The dream was back. It always came back when I was stressed.
The site was deserted; I sneaked through the fence and into the house. Lucky for me the alarms hadn't been turned on yet.
As usual, my brain was telling me that it was only a memory; that I already knew what I would find, that it was okay for my heart to stop pounding so fast, but the dream was in control.
The door called to me. I could feel it, practically singing in the rain-filled dusk. My flashlight skittered across the floor, allowing me to pick my way around piles of trash and debris. No tools left out; the carpenter's daughter approved.
"Hello, beauty," I said to the door. Or maybe to the woman in the door: in the darkness, in the beam of light, she was nakedly apparent now, a sweet-eyed woman who gazed out into the bare bones of the room with approval and fondness.
Even now, the beauty of Zaki's work astounded me, and I mourned again for that loss.
"Who are you, then? That's the key to all this. Who are you?"
The door, not too surprisingly, didn't answer. But I knew how to make it talk.
Or I thought I did, anyway.
It was all instinct, but J had always told me that instinct was the way most new things were discovered—instinct and panic.
I held my hand over the door the way I had with the tools, carefully not making physical contact with it, and touched just the lightest levels of current, like alto bells sounding in the distance.
The woman's hair stirred in a breeze, and her face seemed softer, rounder, then she disappeared behind the leaves again.
I hated her, this woman I'd never known, never met. Hated her for being the reason my father was dead.
Zaki really had been an artist, the bastard. I could feel him in the work. But I didn't know, yet, what he had been feeling.
*evidence doesn't lie*
Shut up, I told the voice. I'm working.
I touched a deeper level of current, bringing it out with a firm hand and splaying it gently across the door so that it landed easily, smoothly.
Oh, how I love her, such a bad woman, such a wrong woman, and I cannot have her, but I will show her my love….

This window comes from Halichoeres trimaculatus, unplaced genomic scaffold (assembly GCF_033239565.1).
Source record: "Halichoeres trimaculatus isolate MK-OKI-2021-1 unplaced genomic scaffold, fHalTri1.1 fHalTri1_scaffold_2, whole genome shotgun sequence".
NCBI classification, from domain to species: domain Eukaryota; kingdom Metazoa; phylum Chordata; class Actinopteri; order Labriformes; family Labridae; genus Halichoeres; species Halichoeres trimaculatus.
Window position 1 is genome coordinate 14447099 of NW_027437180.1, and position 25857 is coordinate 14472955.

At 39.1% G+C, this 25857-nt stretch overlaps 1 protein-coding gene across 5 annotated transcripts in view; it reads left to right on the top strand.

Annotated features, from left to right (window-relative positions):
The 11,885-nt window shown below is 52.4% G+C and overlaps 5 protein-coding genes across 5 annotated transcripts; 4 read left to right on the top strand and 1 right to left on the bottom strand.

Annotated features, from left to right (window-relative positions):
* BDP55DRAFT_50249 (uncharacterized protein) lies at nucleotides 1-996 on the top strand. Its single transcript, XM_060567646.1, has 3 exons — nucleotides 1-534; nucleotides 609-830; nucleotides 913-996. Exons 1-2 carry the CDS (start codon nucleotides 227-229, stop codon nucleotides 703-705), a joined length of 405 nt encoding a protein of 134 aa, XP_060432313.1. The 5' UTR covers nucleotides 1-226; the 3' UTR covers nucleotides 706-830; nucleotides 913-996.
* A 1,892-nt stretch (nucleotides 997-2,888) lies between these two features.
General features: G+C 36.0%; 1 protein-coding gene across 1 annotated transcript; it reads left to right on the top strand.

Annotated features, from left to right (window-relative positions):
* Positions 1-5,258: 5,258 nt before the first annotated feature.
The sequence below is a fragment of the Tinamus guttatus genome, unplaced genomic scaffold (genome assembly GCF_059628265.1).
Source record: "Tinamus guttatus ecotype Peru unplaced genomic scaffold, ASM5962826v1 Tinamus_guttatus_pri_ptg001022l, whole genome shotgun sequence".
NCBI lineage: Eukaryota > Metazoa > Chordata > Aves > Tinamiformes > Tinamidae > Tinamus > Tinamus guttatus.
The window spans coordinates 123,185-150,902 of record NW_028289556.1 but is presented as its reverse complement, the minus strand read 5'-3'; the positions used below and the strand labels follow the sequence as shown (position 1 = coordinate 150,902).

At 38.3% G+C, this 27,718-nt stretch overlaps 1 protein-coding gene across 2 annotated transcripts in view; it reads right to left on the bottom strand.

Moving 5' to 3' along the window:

Zaki, melancholy and impassioned, his hand steady on the chisel, his eyes on the wood, sensing even through his distraction how to chip here, cut there, to make the most of the grain. He was concentrating, thinking of his object of affection, the muse who inspired him. So focused, the way all Talent learned to be, that he never saw the man coming up behind him, the man who had already seen the work in progress, and recognized, the way a man might, the face growing out of the wood.
I knew what was about to happen, in my dream-mind, and tensed against the memory.
The blow was sudden and sharp, and the vision faded.
No, I told my current. More.
It surged, searched, and found…nothing No emotions from the killer. No residue of his actions. It had been too long, or he had been too good, too quick. Or I needed to be better, sharper.
You were a kid, I wanted to tell my then-self. You did what you could, and you did as well as you could. But you can't talk back to memories, only relive them.
"Damn it." My flashlight's beam dropped off the door; I was unwilling to look at theflace of the woman who had cost my flather his life.
*there is always evidence*
The voice was back. And probably right. I let the beam play on the floor, unsure what I was looking flor. Scan, step, scan. I repeated the process all the way up to the door, then turned around and looked the way I had come.